The field is set! Sixteen teams will vie for a trip to the 2019 Men’s Frozen Four in Buffalo, including first-timers Arizona State and American International.
The big story might actually be who isn’t here. The bluest of college hockey blue bloods are all at home. The top three teams in the tournament are from the state of Minnesota, but none is the University of Minnesota. Massachusetts has three teams in the tournament, but none is Boston College or Boston University. Also absent are North Dakota, Wisconsin and Michigan.
The growing parity across college hockey is going to make for a very unpredictable, exciting run to the Frozen Four. Here’s how we tier each team’s chance to become national champion on April 13.
Jump to: Frozen Four predictions
St. Cloud State
Top NHL prospect: Ryan Poehling, C, Montreal Canadians
The most complete team in college hockey this season was ranked No. 1 in the polls for much of the season and had a fairly dominant run in the nation’s toughest conference. The Huskies are looking for their first Division I national title, even though they dropped the NCHC championship game. New coach Brett Larson has two Hobey Baker candidates in defenseman Jimmy Schuldt and forward Patrick Newell, but the big question right now is the status of Poehling, as he was injured in the NCHC semifinals and did not play in the championship game.
LEGIT TITLE THREATS
The defending national champions are very much in the mix for a repeat bid, thanks to their depth and talent on the blue line. Then the Bulldogs have Hunter Shepard’s ability to steal games in goal when he’s at his best; he stood out during his MVP showing in the NCHC tournament. UMD can score but not always at a consistent enough clip, putting more pressure on the defensive play. But there’s enough talent to make up for it.
Top NHL prospect: Cale Makar, D, Colorado Avalanche
History was made when this UMass squad won its first Hockey East regular-season title. Led by Makar, the Hobey Baker favorite, and a tremendously fast forward group, this team can absolutely score, even though it stumbled in the Hockey East semis. One of the big remaining questions heading into the regional is who starts in net, but Matt Murray and Filip Lindberg are both good options.
Top NHL prospect: Tanner Laczynski, RW, Philadelphia Flyers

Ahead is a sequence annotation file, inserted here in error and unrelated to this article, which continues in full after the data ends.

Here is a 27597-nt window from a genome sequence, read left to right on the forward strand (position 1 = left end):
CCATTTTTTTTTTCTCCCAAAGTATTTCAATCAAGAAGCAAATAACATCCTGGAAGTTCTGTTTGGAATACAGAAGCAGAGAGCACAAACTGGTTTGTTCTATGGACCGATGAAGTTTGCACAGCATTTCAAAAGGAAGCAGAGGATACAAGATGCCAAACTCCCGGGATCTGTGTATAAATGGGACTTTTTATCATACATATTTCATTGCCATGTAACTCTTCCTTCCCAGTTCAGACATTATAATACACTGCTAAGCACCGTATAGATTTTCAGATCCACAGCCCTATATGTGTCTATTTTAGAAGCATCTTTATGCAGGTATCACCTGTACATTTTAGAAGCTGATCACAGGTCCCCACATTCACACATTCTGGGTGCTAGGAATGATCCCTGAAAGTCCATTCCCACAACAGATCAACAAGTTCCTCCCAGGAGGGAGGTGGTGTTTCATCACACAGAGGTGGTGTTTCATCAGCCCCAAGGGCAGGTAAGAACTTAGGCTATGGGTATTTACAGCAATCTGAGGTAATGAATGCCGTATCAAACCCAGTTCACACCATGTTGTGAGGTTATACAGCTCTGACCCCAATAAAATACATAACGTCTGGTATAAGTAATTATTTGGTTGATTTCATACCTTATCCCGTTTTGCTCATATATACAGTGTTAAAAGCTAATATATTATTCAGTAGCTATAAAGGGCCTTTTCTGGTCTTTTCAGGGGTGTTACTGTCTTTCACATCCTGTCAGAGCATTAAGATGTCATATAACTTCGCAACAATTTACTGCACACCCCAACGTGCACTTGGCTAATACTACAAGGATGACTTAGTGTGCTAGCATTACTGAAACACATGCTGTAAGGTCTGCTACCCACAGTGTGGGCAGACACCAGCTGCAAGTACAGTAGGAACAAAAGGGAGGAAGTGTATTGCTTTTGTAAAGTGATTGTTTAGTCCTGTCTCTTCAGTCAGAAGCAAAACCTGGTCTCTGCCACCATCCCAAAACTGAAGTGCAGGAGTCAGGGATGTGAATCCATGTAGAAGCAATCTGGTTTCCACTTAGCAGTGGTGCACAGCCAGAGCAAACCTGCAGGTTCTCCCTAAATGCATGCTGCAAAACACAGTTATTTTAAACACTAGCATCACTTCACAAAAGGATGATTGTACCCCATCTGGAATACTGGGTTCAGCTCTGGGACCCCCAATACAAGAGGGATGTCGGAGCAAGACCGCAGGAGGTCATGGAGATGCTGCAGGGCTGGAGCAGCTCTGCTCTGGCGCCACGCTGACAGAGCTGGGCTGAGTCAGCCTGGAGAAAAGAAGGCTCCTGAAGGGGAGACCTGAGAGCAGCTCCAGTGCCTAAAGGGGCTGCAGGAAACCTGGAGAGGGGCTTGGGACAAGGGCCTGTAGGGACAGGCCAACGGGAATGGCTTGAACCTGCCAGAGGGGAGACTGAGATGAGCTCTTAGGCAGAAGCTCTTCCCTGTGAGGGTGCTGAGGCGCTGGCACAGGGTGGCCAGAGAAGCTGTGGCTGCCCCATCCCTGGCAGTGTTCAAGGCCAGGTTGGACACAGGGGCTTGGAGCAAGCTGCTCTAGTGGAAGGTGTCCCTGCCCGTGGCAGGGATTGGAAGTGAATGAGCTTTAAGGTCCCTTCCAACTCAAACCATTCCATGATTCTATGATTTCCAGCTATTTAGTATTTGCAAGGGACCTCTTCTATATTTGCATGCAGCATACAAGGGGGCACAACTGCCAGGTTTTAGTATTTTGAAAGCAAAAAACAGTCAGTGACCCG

A Frozen Four team last season, Ohio State looks poised to make a comeback because it’s largely the same team and plays largely the same way. Led by Hobey Baker finalist and senior captain Mason Jobst and Flyers prospect Laczynski, the Buckeyes have some legit weapons. Their strength comes from solid goaltending, sound team defense and opportunism on offense.
THE DARK HORSE
Top NHL prospect: Jack Dugan, C, Vegas Golden Knights
The Friars kind of backed into the NCAA tournament with an at-large berth after getting bounced in the Hockey East playoffs by Boston College just two weeks ago. Despite the late-season stumble, Providence is a very strong team that mixes physicality and strong defensive play with a group of sneaky-skilled forwards. With a solid veteran goalie in Hayden Hawkey and an older D corps, the younger forwards can really push the pace and create offense.
THE DEFINITELY MAYBES
Top NHL prospect: Chase Priskie, D, Washington Capitals
A top-five team in both goals-for and goals-against, Quinnipiac gets the job done at both ends of the ice. With Hobey hopeful Priskie and sophomore sensation Odeen Tufto, the Bobcats play a solid all-around game and have balance throughout their lineup. But one of the biggest factors in Quinnipiac’s success has been goaltender Andrew Shortridge, who has a ridiculous .941 save percentage in 25 appearances.
Top NHL prospect: Connor Mackey, D, FA
The Mavericks have been a national tournament staple under Mike Hastings, reaching the dance in five of the past seven seasons. They’re always defensively responsible, which shows in the NCAA-leading 1.71 goals-against per game, and they play a very strong, physical team game. Minnesota State also has a pair of go-to scorers in German imports Marc Michaelis and Parker Tuomie.
Top NHL prospect: Cayden Primeau, G, Montreal Canadiens